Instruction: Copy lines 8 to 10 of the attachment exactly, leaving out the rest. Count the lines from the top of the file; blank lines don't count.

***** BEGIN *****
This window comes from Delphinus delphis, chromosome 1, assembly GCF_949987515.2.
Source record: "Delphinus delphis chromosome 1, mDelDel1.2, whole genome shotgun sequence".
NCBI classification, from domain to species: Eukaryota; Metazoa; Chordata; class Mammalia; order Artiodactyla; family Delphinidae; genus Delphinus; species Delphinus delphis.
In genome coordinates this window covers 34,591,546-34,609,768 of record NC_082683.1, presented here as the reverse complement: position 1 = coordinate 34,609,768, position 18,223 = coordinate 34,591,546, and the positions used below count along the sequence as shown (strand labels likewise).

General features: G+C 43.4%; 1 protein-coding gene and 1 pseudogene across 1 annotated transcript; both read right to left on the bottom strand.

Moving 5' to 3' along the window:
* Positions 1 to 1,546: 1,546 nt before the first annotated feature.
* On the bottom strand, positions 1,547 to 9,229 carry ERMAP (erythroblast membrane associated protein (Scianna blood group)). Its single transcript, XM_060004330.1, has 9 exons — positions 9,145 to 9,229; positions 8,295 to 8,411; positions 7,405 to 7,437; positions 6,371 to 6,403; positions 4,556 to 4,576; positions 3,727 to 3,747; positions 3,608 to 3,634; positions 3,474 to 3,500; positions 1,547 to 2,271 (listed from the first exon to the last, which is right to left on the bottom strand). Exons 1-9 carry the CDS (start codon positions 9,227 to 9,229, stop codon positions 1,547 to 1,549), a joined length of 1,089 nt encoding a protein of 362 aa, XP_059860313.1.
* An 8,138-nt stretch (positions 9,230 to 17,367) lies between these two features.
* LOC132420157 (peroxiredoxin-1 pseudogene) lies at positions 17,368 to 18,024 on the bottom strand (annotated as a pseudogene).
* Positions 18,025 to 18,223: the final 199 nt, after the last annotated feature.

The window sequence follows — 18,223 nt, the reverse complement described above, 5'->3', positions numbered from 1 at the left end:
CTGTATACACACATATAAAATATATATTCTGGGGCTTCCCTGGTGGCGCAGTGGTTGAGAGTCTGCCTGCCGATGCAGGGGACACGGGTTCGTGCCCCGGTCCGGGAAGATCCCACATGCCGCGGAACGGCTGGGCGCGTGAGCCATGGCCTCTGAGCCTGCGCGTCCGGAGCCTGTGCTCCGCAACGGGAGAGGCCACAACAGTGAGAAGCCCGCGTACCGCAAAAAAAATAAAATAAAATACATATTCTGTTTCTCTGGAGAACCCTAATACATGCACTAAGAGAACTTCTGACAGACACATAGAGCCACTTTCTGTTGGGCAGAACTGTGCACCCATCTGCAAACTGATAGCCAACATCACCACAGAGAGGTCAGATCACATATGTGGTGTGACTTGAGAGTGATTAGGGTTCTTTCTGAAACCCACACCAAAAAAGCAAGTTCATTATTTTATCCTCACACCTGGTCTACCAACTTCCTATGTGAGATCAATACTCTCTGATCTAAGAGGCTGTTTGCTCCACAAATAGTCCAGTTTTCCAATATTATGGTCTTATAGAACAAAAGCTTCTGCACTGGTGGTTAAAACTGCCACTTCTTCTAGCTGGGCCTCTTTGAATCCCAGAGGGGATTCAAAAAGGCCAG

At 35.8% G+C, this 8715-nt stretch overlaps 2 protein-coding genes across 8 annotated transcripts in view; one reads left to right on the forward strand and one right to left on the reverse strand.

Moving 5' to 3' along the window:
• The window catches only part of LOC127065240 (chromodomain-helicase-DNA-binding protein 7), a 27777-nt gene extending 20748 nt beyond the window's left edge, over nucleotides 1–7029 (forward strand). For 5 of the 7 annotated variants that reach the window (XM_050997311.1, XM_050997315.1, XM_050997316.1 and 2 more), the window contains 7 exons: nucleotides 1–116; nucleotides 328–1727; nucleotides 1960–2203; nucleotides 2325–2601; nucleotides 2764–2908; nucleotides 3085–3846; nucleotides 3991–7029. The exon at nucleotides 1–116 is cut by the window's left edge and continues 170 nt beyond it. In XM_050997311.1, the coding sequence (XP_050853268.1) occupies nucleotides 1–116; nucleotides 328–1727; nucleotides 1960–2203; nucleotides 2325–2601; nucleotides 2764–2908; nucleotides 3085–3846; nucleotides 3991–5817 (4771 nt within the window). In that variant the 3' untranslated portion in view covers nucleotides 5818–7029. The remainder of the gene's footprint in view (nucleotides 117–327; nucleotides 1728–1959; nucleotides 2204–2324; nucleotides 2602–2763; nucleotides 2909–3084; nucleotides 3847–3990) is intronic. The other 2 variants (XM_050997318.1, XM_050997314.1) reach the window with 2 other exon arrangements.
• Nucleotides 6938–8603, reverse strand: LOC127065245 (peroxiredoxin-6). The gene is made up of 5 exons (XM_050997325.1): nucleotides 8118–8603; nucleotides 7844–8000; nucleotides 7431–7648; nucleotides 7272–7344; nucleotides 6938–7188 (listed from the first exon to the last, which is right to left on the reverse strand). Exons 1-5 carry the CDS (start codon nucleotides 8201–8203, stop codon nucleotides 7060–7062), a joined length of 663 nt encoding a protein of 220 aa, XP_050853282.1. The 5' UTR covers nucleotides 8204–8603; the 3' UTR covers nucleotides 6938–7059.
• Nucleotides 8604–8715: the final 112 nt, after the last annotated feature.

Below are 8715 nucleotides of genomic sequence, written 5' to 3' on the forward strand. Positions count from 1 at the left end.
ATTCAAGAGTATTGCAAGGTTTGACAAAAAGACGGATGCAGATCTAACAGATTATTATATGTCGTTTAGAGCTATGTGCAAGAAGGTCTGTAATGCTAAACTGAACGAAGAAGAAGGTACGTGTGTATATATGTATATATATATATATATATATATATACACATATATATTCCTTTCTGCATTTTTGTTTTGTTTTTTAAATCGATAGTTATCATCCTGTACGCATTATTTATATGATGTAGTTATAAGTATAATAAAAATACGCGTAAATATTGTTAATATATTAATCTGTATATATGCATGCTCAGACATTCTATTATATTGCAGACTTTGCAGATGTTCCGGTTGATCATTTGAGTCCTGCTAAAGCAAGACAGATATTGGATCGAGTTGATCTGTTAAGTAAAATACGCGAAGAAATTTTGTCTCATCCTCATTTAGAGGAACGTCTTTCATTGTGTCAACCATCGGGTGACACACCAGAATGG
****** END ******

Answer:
* On the bottom strand, positions 1,547 to 9,229 carry ERMAP (erythroblast membrane associated protein (Scianna blood group)). Its single transcript, XM_060004330.1, has 9 exons — positions 9,145 to 9,229; positions 8,295 to 8,411; positions 7,405 to 7,437; positions 6,371 to 6,403; positions 4,556 to 4,576; positions 3,727 to 3,747; positions 3,608 to 3,634; positions 3,474 to 3,500; positions 1,547 to 2,271 (listed from the first exon to the last, which is right to left on the bottom strand). Exons 1-9 carry the CDS (start codon positions 9,227 to 9,229, stop codon positions 1,547 to 1,549), a joined length of 1,089 nt encoding a protein of 362 aa, XP_059860313.1.
* An 8,138-nt stretch (positions 9,230 to 17,367) lies between these two features.
* LOC132420157 (peroxiredoxin-1 pseudogene) lies at positions 17,368 to 18,024 on the bottom strand (annotated as a pseudogene).